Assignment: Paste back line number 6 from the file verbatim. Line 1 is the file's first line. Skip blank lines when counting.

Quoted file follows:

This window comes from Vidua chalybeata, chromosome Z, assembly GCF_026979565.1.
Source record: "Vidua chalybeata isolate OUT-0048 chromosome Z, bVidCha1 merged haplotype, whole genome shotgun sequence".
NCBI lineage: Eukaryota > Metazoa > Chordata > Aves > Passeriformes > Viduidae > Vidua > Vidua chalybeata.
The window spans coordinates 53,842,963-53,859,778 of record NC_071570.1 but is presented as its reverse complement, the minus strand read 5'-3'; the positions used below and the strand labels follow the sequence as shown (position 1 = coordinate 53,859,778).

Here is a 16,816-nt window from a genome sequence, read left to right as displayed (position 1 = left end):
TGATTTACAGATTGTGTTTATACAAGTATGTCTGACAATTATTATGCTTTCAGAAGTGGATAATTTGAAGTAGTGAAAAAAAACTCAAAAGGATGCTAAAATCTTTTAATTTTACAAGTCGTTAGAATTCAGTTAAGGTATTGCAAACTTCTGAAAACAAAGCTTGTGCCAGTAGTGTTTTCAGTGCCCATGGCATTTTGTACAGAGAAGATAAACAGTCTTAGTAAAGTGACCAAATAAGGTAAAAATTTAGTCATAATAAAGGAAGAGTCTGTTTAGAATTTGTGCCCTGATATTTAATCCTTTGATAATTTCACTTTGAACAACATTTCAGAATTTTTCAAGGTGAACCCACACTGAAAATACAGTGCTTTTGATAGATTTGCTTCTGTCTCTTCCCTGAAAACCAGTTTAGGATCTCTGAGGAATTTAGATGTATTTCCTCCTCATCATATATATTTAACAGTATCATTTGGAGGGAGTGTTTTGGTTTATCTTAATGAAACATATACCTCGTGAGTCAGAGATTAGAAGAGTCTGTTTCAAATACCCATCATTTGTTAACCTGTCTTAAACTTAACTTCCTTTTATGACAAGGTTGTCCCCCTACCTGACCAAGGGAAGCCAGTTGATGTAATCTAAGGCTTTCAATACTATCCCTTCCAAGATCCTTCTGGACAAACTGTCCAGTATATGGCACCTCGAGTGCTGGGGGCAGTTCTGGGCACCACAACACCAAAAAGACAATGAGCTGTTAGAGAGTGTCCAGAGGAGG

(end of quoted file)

TGATTTACAGATTGTGTTTATACAAGTATGTCTGACAATTATTATGCTTTCAGAAGTGGATAATTTGAAGTAGTGAAAAAAAACTCAAAAGGATGCTAAAATCTTTTAATTTTACAAGTCGTTAGAATTCAGTTAAGGTATTGCAAACTTCTGAAAACAAAGCTTGTGCCAGTAGTGTTTTCAGTGCCCATGGCATTTTGTACAGAGAAGATAAACAGTCTTAGTAAAGTGACCAAATAAGGTAAAAATTTAGTCATAATAAAGGAAGAGTCTGTTTAGAATTTGTGCCCTGATATTTAATCCTTTGATAATTTCACTTTGAACAACATTTCAGAATTTTTCAAGGTGAACCCACACTGAAAATACAGTGCTTTTGATAGATTTGCTTCTGTCTCTTCCCTGAAAACCAGTTTAGGATCTCTGAGGAATTTAGATGTATTTCCTCCTCATCATATATATTTAACAGTATCATTTGGAGGGAGTGTTTTGGTTTATCTTAATGAAACATATACCTCGTGAGTCAGAGATTAGAAGAGTCTGTTTCAAATACCCATCATTTGTTAACCTGTCTTAAACTTAACTTCCTTTTATGACAAGGTTGTCCCCCTACCTGACCAAGGGAAGCCAGTTGATGTAATCTAAGGCTTTCAATACTATCCCTTCCAAGATCCTTCTGGACAAACTGTCCAGTATATGGCACCTCGAGTGCTGGGGGCAGTTCTGGGCACCACAACACCAAAAAGACAATGAGCTGTTAGAGAGTGTCCAGAGGAGG